I am asked the same questions over and over. Here are some of the questions I get asked most often. I hope the answers help you but your case probably has unique questions, so if you need more help, call or email my office to make an appointment for a consultation.
Question: My tenant's lease expires next month. Can I evict them if they don't move at the end of the lease?
Answer: No, a tenant has no legal obligation to move when their lease ends. Residential leases automatically become month-to-month in DC, regardless of what the lease says, and a tenant can stay as long as they don't stop paying the rent or violate the lease. The landlord can usually increase the rent after the initial lease term ends, by how much depends on whether the landlord is subject to or registered as exempt from rent control. There are a few other reasons a tenant can be forced to move but in general, tenants can stay in the property indefinitely.
Question: Do I really need to be licensed to be a landlord in DC?
Answer: Yes. Without a Basic Business Licence, a Certificate of Occupancy for multi-unit properties, and a Rent Control Registration or Exemption Number, it is extremely difficult to enforce your lease because for most notices to tenants you need to provide a copy to the Office of the Rent Administrator. If you fail to do so, your notice won't be enforceable. You can't get a stamped notice unless you have a registration or exemption number. You could also be subject to fines by the DC Government if you get caught with an unregistered unit.
Question: When I take my tenant to court, will they have to pay all their rent into escrow?
Answer: If the tenant wants a trial, you will be entitled to a protective order, and the tenant will have to pay at least a portion of the rent going forward into the court registry. Protective orders are only going forward from the initial hearing date or when you ask for them, and a tenant can ask that the amount be less than the actual rent amount due to alleged Housing Code violations. Usually at that point the court will hold a hearing called a Bell hearing to set the amount of the protective order but sometimes the judge will try to find an amount the parties can agree upon. Protective orders only apply to nonpayment of rent cases, so if your tenant stops paying rent during a case for another lease violation or other notice, you won't have a lot of options.
Question: Why did the judge reduce my late fees? The lease allows me to charge $75 per month and the judge reduced the late fees to $10 per month.
Answer: There isn't any rule the judges are following when they lower the amount of the late fees but most do. Many states have a statutory amount of late fees permitted, often 5%, DC has no law on what late fees are allowed so judges are "using their discretion" when they reduce the late fees you agreed on with the tenant. Ten dollars is customary in DC but there isn't a legal reason for it.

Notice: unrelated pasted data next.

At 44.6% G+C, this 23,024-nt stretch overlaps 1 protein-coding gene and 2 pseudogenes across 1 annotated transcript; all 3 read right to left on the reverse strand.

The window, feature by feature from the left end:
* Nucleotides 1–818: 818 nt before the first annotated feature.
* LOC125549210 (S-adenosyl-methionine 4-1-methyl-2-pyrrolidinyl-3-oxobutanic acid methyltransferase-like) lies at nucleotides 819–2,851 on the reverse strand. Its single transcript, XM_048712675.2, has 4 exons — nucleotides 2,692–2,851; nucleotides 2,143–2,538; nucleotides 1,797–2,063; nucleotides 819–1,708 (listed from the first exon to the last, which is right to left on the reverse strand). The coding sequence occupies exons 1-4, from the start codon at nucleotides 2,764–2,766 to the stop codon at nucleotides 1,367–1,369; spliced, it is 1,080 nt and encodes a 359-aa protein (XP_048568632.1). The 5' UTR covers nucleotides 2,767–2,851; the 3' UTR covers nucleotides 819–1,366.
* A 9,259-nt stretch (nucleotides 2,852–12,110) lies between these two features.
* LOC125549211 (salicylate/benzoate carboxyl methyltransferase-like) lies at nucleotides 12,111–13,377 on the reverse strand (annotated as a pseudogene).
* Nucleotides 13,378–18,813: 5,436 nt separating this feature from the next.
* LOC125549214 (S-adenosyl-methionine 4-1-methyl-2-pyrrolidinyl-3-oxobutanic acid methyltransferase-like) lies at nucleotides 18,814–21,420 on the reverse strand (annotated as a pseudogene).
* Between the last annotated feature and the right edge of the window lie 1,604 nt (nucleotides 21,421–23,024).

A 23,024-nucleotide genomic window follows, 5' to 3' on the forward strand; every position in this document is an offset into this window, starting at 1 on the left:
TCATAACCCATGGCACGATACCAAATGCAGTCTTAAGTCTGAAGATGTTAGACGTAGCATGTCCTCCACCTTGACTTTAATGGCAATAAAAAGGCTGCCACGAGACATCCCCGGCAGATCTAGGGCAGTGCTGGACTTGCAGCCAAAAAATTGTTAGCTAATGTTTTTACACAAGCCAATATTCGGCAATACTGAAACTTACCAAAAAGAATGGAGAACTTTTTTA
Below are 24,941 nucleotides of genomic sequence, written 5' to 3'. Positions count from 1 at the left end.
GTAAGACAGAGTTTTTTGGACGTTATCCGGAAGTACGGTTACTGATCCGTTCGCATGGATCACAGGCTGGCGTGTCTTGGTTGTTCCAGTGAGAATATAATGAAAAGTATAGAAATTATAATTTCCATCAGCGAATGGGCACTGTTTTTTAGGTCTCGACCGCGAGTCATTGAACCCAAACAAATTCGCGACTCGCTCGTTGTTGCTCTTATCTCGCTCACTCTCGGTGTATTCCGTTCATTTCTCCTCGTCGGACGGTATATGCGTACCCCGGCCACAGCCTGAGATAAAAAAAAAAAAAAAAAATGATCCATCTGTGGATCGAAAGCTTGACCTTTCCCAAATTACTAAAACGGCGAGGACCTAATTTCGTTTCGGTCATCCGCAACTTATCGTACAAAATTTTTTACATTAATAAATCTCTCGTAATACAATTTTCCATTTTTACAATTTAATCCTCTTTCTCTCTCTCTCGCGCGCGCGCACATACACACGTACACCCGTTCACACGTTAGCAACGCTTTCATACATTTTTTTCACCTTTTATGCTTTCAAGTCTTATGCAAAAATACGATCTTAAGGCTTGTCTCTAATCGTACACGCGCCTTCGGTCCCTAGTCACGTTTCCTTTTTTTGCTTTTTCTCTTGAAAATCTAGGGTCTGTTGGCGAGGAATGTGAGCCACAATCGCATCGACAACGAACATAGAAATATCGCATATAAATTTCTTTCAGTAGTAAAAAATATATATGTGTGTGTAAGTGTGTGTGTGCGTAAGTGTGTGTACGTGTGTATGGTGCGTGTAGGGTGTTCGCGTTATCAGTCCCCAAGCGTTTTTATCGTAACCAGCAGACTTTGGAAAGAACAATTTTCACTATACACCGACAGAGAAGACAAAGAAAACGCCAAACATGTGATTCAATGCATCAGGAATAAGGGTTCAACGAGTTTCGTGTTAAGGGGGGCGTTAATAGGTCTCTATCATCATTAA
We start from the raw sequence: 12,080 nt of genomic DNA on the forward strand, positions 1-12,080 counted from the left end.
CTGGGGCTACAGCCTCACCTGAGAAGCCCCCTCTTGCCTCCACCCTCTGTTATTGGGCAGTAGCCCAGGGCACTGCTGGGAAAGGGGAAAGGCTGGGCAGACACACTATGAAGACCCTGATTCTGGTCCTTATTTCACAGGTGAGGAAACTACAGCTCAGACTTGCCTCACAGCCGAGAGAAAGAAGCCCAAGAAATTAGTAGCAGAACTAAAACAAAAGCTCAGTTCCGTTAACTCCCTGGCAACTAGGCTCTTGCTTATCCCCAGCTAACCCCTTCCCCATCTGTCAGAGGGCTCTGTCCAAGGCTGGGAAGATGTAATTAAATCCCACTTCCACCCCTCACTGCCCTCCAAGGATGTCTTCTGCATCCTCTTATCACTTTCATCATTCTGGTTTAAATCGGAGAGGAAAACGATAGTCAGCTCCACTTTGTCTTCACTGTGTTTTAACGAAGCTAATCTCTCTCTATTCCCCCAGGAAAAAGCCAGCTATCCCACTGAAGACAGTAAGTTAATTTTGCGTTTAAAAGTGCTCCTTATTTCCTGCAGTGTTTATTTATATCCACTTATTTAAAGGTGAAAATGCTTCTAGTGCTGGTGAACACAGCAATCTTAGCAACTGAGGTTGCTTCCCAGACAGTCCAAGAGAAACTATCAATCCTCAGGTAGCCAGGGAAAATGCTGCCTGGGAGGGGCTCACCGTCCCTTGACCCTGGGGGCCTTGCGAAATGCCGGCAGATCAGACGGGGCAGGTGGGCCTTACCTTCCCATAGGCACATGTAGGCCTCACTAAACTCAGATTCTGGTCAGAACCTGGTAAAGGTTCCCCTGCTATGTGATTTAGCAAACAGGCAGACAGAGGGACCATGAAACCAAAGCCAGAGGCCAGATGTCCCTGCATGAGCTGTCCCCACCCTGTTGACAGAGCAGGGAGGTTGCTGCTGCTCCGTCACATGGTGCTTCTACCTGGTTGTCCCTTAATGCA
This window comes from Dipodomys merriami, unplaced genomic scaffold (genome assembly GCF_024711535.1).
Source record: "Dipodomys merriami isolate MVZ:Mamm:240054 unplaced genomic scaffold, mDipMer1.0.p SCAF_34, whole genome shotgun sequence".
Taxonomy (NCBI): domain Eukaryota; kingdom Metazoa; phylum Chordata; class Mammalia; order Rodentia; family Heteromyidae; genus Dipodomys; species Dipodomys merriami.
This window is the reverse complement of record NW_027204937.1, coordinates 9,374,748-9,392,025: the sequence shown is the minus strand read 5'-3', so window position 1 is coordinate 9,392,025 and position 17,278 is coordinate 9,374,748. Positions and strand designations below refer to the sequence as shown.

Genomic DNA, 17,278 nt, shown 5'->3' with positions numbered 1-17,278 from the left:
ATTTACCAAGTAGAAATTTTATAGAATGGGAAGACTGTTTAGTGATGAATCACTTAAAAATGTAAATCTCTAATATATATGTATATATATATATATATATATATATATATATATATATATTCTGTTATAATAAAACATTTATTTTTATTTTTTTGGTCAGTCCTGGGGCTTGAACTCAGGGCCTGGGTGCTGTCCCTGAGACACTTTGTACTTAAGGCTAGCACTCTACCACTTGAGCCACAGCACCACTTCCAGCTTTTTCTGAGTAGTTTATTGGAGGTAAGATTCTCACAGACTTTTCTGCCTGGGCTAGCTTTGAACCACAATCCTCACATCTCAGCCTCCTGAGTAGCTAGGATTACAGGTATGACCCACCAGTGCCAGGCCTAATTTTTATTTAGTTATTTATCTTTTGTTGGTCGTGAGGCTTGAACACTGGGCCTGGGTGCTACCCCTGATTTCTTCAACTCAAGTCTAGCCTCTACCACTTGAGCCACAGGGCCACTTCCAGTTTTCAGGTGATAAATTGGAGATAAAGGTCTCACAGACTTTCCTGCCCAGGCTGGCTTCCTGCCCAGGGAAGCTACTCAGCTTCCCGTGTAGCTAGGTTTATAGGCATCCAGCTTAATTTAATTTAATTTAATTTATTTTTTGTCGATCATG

Question: What do I need to bring to court?
Answer: Bring a copy of your tenant's lease, rent ledger or an accounting of what the tenant owes, a copy of the summons and complaint you filed so if the judge asks you about it you can follow along, a copy of any notice you served, and a copy of the affidavit of service for both the summons and complaint and the notice. Other records, like repair records, may be needed for trial but these are the minimum documents you will want for any court appearance. Court goes quickly so the more organized and prepared you are, the more likely you are to be successful. Judges don't want to hear that you don't know exactly how much the tenant owes or that you aren't sure what you sued for.
Question: Why is this taking so long?
Answer: Unfortunately, the DC landlord & tenant process can take a long time. If you don't have a waiver of notice to quit, or you're suing the tenant for something other than nonpayment, you have to start with serving a thirty day notice, which takes about fourty days, because the process server needs time to serve the notice. Then you have to file the case and the court date will usually be another month from the day you file. If the tenant appears in court on the court date and requests a continuance, they will get a two week continuance. Often the case gets continued again if the tenant requests. If the case is then set for trial that will be another month to six weeks away. If the tenant requests a jury trial, the case will be sent to the civil division and the process takes close to a year. Once you get a judgment, whether from a default or after a jury trial, you will need to file a writ and wait, at least a couple of weeks, often a couple of months, for the Marshals to get to your writ. If the tenant pays everything that's due at any point, the case is over, but they can stop paying again the next month and you'll have to start over.
Question: What's a waiver of notice to quit?
Answer: A waiver of notice to quit refers to a waiver contained in a lease that waives the tenant's right to receive a thirty day notice when they fail to pay rent. If your lease has a waiver, you can file a nonpayment case without serving the tenant with a notice first. If you aren't sure have an attorney review the lease for you.
Question: Do the Marshals evict the tenant?
Answer: No, the Marshals provide security and make sure the eviction is conducted legally. The landlord is responsible for hiring an eviction crew to actually carry out the tenant's belongings and for being present at the eviction to supervise the crew, provide information to the Marshals, and accept payments from the tenant if the tenant shows up and wants to pay to stop the eviction. The Marshals will call the landlord the day before the eviction and ask the landlord if they are ready. Be ready.
Question: Do you like being a DC landlord tenant lawyer?
Answer: Yes! I love my job.